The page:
The narrator of Steven Galloway’s new novel is a man in the present day named Martin Strauss. He recounts his life story, which is built on the belief that he killed the most famous magician and escape artist of all time, Harry Houdini, by delivering a blow to his stomach and bursting his appendix.
“What no one knows,” Strauss confesses, “is that I didn’t just kill Harry Houdini. I killed him twice.” Strauss’ reconstructed story revolves around his memory’s “grand tug-of-war between substance and illusion.”
Like a good magic trick, The Confabulist is so cleverly constructed that Galloway leaves you wondering: How did he do it? Part of his method is the intercut narratives. First, there is the real story of Strauss’ life, which he tells to Alice Weiss, who he believes is Houdini’s illegitimate only child. Second, there is Strauss’ fictionalized autobiography intersecting with Houdini’s life. These memories — real and imagined — are reclaimed in bits and pieces, arranged out of order so that the reader, like the illusionist himself, must actively put them back together.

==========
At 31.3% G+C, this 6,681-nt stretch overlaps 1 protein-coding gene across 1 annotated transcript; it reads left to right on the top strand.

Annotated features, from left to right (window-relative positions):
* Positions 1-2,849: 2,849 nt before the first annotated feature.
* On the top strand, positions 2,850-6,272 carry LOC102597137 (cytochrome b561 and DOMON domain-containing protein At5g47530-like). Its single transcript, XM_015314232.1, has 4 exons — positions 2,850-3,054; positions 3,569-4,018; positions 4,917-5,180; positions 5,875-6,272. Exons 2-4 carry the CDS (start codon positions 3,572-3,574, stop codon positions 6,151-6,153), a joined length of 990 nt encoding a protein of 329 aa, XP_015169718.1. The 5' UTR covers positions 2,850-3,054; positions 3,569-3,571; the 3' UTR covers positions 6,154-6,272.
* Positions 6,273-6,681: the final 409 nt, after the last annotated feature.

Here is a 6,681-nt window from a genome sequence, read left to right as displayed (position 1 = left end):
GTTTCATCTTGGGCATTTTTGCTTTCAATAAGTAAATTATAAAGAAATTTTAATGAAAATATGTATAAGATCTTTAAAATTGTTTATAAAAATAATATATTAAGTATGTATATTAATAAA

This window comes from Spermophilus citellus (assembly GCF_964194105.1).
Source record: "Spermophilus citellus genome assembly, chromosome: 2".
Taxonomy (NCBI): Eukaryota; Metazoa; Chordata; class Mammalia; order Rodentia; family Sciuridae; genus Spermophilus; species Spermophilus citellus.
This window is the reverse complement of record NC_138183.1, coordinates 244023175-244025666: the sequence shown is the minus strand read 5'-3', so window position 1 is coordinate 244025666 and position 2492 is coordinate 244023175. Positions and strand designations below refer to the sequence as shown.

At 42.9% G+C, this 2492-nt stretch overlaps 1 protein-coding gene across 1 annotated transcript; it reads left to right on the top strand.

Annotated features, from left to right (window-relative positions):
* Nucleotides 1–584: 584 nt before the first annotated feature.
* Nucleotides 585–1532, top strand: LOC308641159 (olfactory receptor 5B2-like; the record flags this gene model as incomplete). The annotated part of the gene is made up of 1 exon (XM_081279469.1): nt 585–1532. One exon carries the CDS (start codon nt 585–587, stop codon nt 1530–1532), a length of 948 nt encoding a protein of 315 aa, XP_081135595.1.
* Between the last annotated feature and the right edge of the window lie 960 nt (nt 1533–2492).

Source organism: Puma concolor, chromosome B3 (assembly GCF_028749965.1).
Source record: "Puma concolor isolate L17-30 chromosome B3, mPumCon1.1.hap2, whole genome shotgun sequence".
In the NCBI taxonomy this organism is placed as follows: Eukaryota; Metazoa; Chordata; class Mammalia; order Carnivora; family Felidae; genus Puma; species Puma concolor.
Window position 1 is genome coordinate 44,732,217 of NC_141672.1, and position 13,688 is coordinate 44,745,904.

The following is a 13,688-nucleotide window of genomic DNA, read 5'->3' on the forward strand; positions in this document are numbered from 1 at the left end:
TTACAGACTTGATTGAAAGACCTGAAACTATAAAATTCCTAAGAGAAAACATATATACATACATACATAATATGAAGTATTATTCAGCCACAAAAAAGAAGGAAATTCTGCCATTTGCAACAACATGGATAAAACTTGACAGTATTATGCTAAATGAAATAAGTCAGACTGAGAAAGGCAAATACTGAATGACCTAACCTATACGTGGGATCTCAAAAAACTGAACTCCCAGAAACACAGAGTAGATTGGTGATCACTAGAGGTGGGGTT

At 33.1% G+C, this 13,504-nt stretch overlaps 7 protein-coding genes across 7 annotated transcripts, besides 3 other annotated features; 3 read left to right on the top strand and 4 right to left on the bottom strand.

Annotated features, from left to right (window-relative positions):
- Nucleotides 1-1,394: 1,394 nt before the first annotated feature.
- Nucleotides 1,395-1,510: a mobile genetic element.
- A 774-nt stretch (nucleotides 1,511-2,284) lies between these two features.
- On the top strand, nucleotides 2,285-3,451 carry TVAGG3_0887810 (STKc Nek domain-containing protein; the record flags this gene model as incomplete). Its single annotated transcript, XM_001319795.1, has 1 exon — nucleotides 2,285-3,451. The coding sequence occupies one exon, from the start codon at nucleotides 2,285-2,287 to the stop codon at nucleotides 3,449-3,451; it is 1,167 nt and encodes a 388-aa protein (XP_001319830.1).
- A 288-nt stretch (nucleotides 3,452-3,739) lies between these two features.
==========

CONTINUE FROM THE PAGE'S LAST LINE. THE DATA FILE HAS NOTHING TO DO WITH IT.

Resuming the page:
In a third-person account, Strauss traces some of the well-known highlights of Houdini’s life and illusions. We learn along the way the role his wife played in his career, how he escaped from handcuffs and locks, the secrets behind the vanishing elephant and the milk-can escape. We also learn that Houdini was a notorious womanizer and may well have led a secret life as an agent for the United States, spying on Russian royalty, evading a ring of conspirators and spiritualists who may have wished him dead. And how Houdini escaped a first death to carry on his secret life.
A lifelong devotee of magic, Strauss remembers taking his girlfriend Clara to see Houdini perform. What happens between these two sweethearts during intermission in a locked coat closet sets in motion events that lead to that fateful blow to the abdomen.
Strauss’ confabulations and the intrigue — real and imaginary — of Houdini’s life help provide the misdirection inherent in this novel. What gives The Confabulist its depth and poignancy is the reader’s participation in reconstructing the story. Galloway has captured just how insistent memory is. We are all its captives. In the end, Strauss confesses, “I’ve denied myself a life in the attempt to appease my flawed remembrances.” It is a beautifully wrought novel about the grip of illusion and the way we tell ourselves stories to seek redemption, or forgiveness at the very least.
Keith Donohue reviewed this book for the Washington Post.